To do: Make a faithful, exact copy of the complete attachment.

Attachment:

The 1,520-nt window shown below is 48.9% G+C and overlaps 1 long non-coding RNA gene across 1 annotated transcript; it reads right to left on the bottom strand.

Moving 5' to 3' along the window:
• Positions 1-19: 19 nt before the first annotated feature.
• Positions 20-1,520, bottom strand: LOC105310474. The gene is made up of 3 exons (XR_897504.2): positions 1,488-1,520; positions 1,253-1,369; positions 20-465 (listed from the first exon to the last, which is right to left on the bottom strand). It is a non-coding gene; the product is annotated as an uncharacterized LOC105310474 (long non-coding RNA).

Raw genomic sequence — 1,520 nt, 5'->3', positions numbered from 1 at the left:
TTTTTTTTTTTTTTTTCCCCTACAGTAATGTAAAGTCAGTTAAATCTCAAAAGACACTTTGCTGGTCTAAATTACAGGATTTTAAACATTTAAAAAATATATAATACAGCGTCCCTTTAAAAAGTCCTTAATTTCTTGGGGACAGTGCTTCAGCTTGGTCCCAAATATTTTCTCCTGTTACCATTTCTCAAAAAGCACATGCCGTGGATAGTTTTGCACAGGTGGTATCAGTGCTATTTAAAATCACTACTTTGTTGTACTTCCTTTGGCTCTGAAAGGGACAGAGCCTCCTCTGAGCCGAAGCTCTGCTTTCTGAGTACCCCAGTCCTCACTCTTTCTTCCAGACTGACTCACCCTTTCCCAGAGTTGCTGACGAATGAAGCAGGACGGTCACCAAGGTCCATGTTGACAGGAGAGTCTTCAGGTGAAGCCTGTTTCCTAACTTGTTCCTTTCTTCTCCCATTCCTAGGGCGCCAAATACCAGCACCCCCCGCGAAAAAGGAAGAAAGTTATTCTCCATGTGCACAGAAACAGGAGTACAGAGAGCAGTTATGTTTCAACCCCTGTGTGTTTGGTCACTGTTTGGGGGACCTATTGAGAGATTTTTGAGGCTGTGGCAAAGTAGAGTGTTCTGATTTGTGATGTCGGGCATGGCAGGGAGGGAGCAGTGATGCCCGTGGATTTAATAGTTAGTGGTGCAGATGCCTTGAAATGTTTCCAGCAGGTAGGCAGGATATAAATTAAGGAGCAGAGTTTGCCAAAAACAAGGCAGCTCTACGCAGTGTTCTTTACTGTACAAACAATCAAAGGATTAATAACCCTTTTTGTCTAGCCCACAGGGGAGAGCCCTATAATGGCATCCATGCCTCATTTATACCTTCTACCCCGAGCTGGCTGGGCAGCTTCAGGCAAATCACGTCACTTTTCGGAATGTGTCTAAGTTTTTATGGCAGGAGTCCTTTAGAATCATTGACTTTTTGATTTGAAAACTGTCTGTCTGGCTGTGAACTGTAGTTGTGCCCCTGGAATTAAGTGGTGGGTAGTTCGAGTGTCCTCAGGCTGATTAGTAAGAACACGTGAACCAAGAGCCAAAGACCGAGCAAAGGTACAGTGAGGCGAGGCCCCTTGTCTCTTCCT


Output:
The 1,520-nt window shown below is 48.9% G+C and overlaps 1 long non-coding RNA gene across 1 annotated transcript; it reads right to left on the bottom strand.

Moving 5' to 3' along the window:
• Positions 1-19: 19 nt before the first annotated feature.
• Positions 20-1,520, bottom strand: LOC105310474. The gene is made up of 3 exons (XR_897504.2): positions 1,488-1,520; positions 1,253-1,369; positions 20-465 (listed from the first exon to the last, which is right to left on the bottom strand). It is a non-coding gene; the product is annotated as an uncharacterized LOC105310474 (long non-coding RNA).

Raw genomic sequence — 1,520 nt, 5'->3', positions numbered from 1 at the left:
TTTTTTTTTTTTTTTTCCCCTACAGTAATGTAAAGTCAGTTAAATCTCAAAAGACACTTTGCTGGTCTAAATTACAGGATTTTAAACATTTAAAAAATATATAATACAGCGTCCCTTTAAAAAGTCCTTAATTTCTTGGGGACAGTGCTTCAGCTTGGTCCCAAATATTTTCTCCTGTTACCATTTCTCAAAAAGCACATGCCGTGGATAGTTTTGCACAGGTGGTATCAGTGCTATTTAAAATCACTACTTTGTTGTACTTCCTTTGGCTCTGAAAGGGACAGAGCCTCCTCTGAGCCGAAGCTCTGCTTTCTGAGTACCCCAGTCCTCACTCTTTCTTCCAGACTGACTCACCCTTTCCCAGAGTTGCTGACGAATGAAGCAGGACGGTCACCAAGGTCCATGTTGACAGGAGAGTCTTCAGGTGAAGCCTGTTTCCTAACTTGTTCCTTTCTTCTCCCATTCCTAGGGCGCCAAATACCAGCACCCCCCGCGAAAAAGGAAGAAAGTTATTCTCCATGTGCACAGAAACAGGAGTACAGAGAGCAGTTATGTTTCAACCCCTGTGTGTTTGGTCACTGTTTGGGGGACCTATTGAGAGATTTTTGAGGCTGTGGCAAAGTAGAGTGTTCTGATTTGTGATGTCGGGCATGGCAGGGAGGGAGCAGTGATGCCCGTGGATTTAATAGTTAGTGGTGCAGATGCCTTGAAATGTTTCCAGCAGGTAGGCAGGATATAAATTAAGGAGCAGAGTTTGCCAAAAACAAGGCAGCTCTACGCAGTGTTCTTTACTGTACAAACAATCAAAGGATTAATAACCCTTTTTGTCTAGCCCACAGGGGAGAGCCCTATAATGGCATCCATGCCTCATTTATACCTTCTACCCCGAGCTGGCTGGGCAGCTTCAGGCAAATCACGTCACTTTTCGGAATGTGTCTAAGTTTTTATGGCAGGAGTCCTTTAGAATCATTGACTTTTTGATTTGAAAACTGTCTGTCTGGCTGTGAACTGTAGTTGTGCCCCTGGAATTAAGTGGTGGGTAGTTCGAGTGTCCTCAGGCTGATTAGTAAGAACACGTGAACCAAGAGCCAAAGACCGAGCAAAGGTACAGTGAGGCGAGGCCCCTTGTCTCTTCCT